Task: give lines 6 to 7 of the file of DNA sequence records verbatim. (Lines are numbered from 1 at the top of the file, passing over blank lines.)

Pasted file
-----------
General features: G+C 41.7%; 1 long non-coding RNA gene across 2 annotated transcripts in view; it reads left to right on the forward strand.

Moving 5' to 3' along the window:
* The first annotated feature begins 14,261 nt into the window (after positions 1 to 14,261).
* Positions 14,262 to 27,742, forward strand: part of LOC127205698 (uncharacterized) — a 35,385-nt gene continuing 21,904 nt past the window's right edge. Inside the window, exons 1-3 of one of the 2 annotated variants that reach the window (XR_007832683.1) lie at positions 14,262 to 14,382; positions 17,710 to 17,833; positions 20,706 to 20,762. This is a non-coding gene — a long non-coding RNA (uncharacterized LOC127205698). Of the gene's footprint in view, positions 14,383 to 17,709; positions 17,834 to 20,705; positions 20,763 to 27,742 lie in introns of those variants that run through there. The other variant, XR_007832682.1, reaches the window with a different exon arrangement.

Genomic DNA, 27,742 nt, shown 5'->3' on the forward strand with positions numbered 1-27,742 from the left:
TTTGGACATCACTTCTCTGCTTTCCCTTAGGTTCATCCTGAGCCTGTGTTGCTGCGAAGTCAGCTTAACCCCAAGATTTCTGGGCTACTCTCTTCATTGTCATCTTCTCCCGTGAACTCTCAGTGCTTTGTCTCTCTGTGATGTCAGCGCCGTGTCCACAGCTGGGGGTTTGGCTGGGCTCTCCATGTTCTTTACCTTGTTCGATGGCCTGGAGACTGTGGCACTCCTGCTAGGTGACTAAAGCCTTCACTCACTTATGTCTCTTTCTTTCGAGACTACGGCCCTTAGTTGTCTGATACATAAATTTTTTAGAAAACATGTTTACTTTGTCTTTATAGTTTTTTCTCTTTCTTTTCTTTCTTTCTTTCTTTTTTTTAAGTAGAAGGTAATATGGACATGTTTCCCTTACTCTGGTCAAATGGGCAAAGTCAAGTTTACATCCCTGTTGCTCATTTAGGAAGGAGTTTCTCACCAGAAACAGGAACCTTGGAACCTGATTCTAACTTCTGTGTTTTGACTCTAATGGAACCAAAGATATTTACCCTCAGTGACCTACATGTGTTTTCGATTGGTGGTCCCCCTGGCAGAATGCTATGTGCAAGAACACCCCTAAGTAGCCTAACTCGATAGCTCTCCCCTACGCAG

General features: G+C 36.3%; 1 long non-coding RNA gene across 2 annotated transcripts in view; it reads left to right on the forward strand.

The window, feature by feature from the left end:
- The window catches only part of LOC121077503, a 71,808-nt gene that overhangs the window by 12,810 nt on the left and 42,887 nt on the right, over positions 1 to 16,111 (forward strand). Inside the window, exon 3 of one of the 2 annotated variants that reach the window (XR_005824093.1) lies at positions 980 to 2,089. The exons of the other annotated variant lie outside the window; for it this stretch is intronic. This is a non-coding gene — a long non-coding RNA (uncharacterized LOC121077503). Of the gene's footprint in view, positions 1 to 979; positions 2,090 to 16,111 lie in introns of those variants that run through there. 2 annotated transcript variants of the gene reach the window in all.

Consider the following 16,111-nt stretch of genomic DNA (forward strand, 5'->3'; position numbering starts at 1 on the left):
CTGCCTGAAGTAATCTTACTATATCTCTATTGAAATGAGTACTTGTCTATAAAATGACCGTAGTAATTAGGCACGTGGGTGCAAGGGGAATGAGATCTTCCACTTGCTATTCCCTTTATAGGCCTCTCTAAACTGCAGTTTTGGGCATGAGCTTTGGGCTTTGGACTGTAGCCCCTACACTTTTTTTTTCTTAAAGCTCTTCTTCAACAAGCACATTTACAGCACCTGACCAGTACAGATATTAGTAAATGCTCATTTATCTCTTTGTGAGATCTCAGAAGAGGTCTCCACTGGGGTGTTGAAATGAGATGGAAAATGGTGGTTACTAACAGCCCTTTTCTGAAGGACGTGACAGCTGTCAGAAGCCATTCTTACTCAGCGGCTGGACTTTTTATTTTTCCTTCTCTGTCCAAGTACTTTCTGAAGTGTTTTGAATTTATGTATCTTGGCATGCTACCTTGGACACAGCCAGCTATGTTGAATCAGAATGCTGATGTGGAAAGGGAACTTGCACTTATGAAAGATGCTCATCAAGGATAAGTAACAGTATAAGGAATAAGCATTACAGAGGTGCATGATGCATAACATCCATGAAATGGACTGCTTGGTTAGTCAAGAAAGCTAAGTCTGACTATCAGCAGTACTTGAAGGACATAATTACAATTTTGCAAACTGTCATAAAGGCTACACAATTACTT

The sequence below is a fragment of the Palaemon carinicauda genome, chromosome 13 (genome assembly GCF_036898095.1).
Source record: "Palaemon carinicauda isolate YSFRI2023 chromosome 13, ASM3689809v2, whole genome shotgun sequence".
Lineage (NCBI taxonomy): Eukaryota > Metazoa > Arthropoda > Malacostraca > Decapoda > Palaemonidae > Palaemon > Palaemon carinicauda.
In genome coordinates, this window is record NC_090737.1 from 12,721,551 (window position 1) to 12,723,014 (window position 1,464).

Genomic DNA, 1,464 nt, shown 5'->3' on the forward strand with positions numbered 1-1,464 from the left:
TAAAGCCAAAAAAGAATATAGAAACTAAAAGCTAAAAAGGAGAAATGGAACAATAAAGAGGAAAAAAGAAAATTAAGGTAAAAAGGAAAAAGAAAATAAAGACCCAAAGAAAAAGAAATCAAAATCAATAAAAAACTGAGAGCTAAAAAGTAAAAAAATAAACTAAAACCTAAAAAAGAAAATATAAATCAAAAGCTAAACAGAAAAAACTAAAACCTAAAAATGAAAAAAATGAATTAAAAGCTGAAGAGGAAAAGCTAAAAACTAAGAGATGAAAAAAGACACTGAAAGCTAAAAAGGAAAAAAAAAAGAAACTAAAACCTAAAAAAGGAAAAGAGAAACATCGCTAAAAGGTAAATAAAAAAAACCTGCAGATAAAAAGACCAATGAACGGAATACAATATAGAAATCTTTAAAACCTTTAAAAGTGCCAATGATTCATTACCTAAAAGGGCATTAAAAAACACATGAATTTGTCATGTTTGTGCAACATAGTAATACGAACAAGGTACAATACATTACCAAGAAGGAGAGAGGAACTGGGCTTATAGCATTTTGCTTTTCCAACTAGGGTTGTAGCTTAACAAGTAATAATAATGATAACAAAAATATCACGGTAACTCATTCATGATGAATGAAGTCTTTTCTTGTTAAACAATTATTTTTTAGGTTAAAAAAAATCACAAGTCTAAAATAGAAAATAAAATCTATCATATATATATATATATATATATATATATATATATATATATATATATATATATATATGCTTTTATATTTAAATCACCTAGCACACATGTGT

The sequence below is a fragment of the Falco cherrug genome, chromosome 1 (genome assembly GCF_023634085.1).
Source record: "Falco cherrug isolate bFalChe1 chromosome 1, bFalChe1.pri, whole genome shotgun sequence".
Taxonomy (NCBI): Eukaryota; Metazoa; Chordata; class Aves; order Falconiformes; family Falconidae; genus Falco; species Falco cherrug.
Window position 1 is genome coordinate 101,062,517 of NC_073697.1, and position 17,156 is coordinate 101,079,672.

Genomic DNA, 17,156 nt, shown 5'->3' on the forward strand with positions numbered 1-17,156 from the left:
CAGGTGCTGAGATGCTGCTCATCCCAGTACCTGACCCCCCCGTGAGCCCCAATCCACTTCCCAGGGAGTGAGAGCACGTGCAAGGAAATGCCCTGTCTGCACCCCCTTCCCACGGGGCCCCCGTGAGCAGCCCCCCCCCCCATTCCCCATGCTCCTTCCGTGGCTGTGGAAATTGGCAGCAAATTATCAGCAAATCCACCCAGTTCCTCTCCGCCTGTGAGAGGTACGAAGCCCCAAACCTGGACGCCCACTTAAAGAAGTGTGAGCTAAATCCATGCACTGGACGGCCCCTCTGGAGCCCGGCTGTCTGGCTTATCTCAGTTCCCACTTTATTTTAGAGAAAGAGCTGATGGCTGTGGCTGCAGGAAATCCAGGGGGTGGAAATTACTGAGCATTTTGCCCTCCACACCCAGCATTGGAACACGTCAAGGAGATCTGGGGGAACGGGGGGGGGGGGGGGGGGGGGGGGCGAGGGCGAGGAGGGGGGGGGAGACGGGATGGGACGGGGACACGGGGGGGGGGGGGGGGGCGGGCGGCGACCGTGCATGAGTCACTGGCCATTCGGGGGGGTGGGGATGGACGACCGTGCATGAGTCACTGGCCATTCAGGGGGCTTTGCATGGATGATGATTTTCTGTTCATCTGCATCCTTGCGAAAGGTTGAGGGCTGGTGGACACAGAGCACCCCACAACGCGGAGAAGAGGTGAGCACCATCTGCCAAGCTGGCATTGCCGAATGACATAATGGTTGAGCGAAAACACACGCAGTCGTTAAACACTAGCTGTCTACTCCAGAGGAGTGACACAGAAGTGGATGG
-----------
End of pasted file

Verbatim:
TTTGGACATCACTTCTCTGCTTTCCCTTAGGTTCATCCTGAGCCTGTGTTGCTGCGAAGTCAGCTTAACCCCAAGATTTCTGGGCTACTCTCTTCATTGTCATCTTCTCCCGTGAACTCTCAGTGCTTTGTCTCTCTGTGATGTCAGCGCCGTGTCCACAGCTGGGGGTTTGGCTGGGCTCTCCATGTTCTTTACCTTGTTCGATGGCCTGGAGACTGTGGCACTCCTGCTAGGTGACTAAAGCCTTCACTCACTTATGTCTCTTTCTTTCGAGACTACGGCCCTTAGTTGTCTGATACATAAATTTTTTAGAAAACATGTTTACTTTGTCTTTATAGTTTTTTCTCTTTCTTTTCTTTCTTTCTTTCTTTTTTTTAAGTAGAAGGTAATATGGACATGTTTCCCTTACTCTGGTCAAATGGGCAAAGTCAAGTTTACATCCCTGTTGCTCATTTAGGAAGGAGTTTCTCACCAGAAACAGGAACCTTGGAACCTGATTCTAACTTCTGTGTTTTGACTCTAATGGAACCAAAGATATTTACCCTCAGTGACCTACATGTGTTTTCGATTGGTGGTCCCCCTGGCAGAATGCTATGTGCAAGAACACCCCTAAGTAGCCTAACTCGATAGCTCTCCCCTACGCAG

General features: G+C 36.3%; 1 long non-coding RNA gene across 2 annotated transcripts in view; it reads left to right on the forward strand.